Take the 2-minute tour ×
Mathematics Stack Exchange is a question and answer site for people studying math at any level and professionals in related fields. It's 100% free, no registration required.

I have the following question: let $\mathcal{H}$ be a Hilbert space and $\{\varphi_{i}\}_{i \in \mathbb{N}}$ be an orthonormal basis. Furthermore let $T: \mathcal{H} \rightarrow \mathcal{H}$ be an operator. If there exists a constant $K > 0$ such that $\|T \varphi_{i} \| \leq K$, $\forall i$, is then $T$ bounded? If yes, what is the argument of showing this? Thanks in advance.

Haro

share|improve this question
add comment

2 Answers

In $l^2(\mathbb Z)$, Let $T({\bf e}_n) = {1 \over \sqrt{n}} \sum_{i=1}^n {\bf e}_i$, where ${\bf e}_i$ denotes the $i$th unit coordinate vector. Then $||T({\bf e}_n)|| = 1$ for each $n$. Let $v_n = \sum_{i=1}^n {\bf e}_i$. Then $||v_n|| = \sqrt{n}$, and the $j$th component of $T(v_n)$ is $\sum_{i=j}^n i^{-{1 \over 2}}$. For $j \leq {n \over 2}$, this is at least $\sum_{i={n \over 2}}^n i^{-{1 \over 2}} > C\sqrt{n}$. Since the first ${n \over 2}$ entries of $T(v_n)$ are at least $C\sqrt{n}$, we have $||T(v_n)|| \geq Cn$. Since $||v_n|| = \sqrt{n}$ this operator must be unbounded.

share|improve this answer
    
Thanks for this. I was thinking about whether one could still find a counterexample without the assumption of completeness (so that the orthonormal basis might also be a Hamel basis). Your example would work in any infinite-dimensional inner product space, so the answer is yes. –  Nate Eldredge Dec 1 '11 at 17:50
    
I agree that this is a good example. Showing that $T$ exists still requires an argument like Nate's, since it cannot be explicitly defined off of the linear span of $\{e_n\}$. –  Jonas Meyer Dec 1 '11 at 21:37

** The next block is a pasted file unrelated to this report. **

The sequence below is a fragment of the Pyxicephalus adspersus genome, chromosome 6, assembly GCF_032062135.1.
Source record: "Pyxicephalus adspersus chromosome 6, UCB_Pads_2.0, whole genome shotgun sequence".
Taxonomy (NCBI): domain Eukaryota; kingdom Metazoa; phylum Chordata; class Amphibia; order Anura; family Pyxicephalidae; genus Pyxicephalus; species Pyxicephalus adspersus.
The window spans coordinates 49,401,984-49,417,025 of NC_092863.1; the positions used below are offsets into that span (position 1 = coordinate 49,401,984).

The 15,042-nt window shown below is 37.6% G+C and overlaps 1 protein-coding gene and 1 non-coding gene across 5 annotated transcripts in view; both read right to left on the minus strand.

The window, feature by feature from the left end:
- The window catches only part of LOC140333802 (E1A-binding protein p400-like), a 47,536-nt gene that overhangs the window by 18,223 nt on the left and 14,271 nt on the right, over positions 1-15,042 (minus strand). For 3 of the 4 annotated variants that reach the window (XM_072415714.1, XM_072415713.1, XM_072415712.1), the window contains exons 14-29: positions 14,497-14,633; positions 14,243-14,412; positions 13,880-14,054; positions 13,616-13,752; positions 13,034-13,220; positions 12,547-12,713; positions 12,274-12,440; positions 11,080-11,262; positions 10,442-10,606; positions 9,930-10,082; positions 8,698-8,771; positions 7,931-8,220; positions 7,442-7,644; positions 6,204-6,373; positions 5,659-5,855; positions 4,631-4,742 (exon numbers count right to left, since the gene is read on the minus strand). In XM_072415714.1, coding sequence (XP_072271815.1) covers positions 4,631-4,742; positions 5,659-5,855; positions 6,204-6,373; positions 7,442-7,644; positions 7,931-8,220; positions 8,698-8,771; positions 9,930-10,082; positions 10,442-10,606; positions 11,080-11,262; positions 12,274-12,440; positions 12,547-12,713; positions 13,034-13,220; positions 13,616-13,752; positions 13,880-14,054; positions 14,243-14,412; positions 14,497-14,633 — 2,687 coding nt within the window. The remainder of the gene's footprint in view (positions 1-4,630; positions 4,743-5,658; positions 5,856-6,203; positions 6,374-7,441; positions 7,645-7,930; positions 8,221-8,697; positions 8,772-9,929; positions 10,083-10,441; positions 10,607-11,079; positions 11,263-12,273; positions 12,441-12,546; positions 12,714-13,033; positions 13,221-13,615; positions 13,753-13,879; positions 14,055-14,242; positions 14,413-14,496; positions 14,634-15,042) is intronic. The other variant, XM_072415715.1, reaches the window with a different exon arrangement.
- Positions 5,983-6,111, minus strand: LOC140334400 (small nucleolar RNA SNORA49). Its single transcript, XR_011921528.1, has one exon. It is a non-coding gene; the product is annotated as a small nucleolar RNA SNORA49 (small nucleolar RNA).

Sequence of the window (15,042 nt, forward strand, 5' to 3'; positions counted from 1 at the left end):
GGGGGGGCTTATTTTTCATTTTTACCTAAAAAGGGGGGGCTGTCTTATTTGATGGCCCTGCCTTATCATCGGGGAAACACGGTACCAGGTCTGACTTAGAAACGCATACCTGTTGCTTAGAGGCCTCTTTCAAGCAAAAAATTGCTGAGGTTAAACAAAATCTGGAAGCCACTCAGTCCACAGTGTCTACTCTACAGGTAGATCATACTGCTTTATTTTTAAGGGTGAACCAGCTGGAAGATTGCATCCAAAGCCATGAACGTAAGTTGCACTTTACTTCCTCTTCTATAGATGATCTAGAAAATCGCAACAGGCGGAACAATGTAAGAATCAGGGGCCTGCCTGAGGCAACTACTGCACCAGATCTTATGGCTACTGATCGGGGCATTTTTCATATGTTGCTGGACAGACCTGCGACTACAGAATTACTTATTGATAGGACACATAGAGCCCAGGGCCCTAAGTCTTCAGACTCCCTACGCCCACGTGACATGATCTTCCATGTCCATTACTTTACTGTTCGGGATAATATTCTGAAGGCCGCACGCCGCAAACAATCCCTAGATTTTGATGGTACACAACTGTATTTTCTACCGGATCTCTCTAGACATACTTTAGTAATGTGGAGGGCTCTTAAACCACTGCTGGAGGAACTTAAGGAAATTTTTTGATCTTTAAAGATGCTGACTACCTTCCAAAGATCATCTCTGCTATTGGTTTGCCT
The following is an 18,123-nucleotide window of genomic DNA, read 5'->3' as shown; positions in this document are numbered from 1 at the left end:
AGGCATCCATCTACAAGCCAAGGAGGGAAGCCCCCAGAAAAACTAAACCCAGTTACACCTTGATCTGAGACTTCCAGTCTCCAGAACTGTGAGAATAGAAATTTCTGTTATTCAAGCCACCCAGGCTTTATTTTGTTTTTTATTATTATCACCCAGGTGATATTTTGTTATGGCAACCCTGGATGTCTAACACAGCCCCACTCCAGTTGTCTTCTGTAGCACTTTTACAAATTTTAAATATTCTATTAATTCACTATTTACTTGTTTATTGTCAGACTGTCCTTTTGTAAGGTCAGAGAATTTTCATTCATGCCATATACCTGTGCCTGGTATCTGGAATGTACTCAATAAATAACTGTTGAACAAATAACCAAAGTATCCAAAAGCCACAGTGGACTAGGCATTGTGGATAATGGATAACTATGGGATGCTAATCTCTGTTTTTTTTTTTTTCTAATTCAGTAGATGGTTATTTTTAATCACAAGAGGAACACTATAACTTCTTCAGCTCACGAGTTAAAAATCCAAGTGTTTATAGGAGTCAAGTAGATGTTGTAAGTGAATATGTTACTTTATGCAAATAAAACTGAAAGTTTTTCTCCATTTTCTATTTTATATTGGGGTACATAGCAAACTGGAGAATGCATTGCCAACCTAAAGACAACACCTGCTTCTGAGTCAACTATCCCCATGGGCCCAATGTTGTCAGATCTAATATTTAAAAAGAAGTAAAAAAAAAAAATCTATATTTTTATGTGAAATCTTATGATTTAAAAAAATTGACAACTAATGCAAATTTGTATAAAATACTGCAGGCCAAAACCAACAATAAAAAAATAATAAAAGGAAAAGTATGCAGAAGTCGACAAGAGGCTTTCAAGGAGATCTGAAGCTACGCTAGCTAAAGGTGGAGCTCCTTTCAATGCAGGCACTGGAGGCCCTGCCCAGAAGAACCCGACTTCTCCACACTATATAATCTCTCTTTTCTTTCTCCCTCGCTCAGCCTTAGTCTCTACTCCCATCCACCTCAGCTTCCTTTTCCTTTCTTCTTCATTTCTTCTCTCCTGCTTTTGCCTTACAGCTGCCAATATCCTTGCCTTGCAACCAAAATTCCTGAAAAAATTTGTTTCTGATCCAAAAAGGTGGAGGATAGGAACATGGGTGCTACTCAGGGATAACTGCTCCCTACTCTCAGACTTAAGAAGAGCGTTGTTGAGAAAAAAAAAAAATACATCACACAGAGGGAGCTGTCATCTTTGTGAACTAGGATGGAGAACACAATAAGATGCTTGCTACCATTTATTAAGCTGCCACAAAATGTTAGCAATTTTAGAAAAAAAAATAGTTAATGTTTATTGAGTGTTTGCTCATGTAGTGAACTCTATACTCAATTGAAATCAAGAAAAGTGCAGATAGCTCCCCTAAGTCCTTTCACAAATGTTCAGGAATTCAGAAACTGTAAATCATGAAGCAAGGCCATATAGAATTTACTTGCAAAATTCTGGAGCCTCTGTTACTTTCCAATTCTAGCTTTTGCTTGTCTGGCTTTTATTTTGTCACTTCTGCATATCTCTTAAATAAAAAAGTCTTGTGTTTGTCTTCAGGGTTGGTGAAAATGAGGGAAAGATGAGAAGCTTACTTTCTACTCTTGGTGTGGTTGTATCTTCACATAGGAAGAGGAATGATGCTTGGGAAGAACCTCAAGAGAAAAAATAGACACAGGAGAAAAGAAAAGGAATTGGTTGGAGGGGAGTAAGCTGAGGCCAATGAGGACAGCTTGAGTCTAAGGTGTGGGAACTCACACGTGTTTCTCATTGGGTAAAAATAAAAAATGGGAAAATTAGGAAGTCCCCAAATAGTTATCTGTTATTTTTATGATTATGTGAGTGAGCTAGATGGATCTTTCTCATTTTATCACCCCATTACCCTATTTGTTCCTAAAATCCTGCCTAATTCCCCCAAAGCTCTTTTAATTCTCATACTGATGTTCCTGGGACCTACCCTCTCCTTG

Just extend the ${\bf e}_i$ to a Hamel basis for $l^2({\mathbb Z})$ and then let $T(v) = 0$ on remaining basis vectors $v$. No need for Baire. –  Zarrax Dec 1 '11 at 23:07
    
@Zarrax: That is what I meant, and I'm sorry I was very unclear. Baire is just one way to see that $\{e_i\}$ is not already a Hamel basis. –  Jonas Meyer Dec 2 '11 at 0:12
add comment

No, not necessarily.

By Baire category, the linear span of $\{\varphi_i\}$ is not all of $H$. So we can extend $\{\varphi_i\}$ to a Hamel basis for $H$ by adding some more vectors $\{\psi_j\}_{j \in J}$ (using Zorn's lemma). Fixing any nonzero $x \in H$ and any $j_0 \in J$, I can define an operator $T$ by $T \varphi_i = 0$, $T \psi_{j_0} = x$, $T \psi_j = 0$ for $j \ne j_0$. Then $T$ certainly has the condition you request, but I claim $T$ is not bounded, i.e. not continuous. It's a standard fact from topology that two continuous maps that agree on a subset of a space must agree everywhere. $T$ agrees with the zero operator on the dense subpace spanned by $\{\varphi_i\}$ but is not identically zero, so it cannot be continuous.

share|improve this answer
2  
[This comment is directed to a general audience.] Another way to see that $\{\varphi_i\}$ doesn't span $H$ is to note that $\sum\limits_i \frac{1}{i}\varphi_i$ is in $H$ and not in the span of $\{\varphi_i\}$. This came up in the question An orthonormal set cannot be a basis in an infinite dimension vector space?, and in particular in Andrey Rekalo's answer. –  Jonas Meyer Dec 1 '11 at 16:14
    
Could you explain the reason it is not bounded? I think actually for any $f= \sum_{j \in J}c_j \psi_j$, $T(f) = |c_j| ||x|| \leq ||x|| ||f|| $ –  user124697 Feb 25 at 10:27
    
@user124697: There's a typo in your comment, but you can indeed say that $\|Tf\| \le \|x\| \sum_j |c_j|$. The sum $\sum_j |c_j|$ has only finitely many nonzero terms, so it's finite, but you can't conclude that it's bounded by $\|f\|$. I'm editing to add a few more details to my argument that $T$ is not in fact bounded. –  Nate Eldredge Feb 25 at 15:27
    
Oh, I see. Thank you! –  user124697 Feb 25 at 18:40
add comment

Your Answer

 
discard

By posting your answer, you agree to the privacy policy and terms of service.

Not the answer you're looking for? Browse other questions tagged or ask your own question.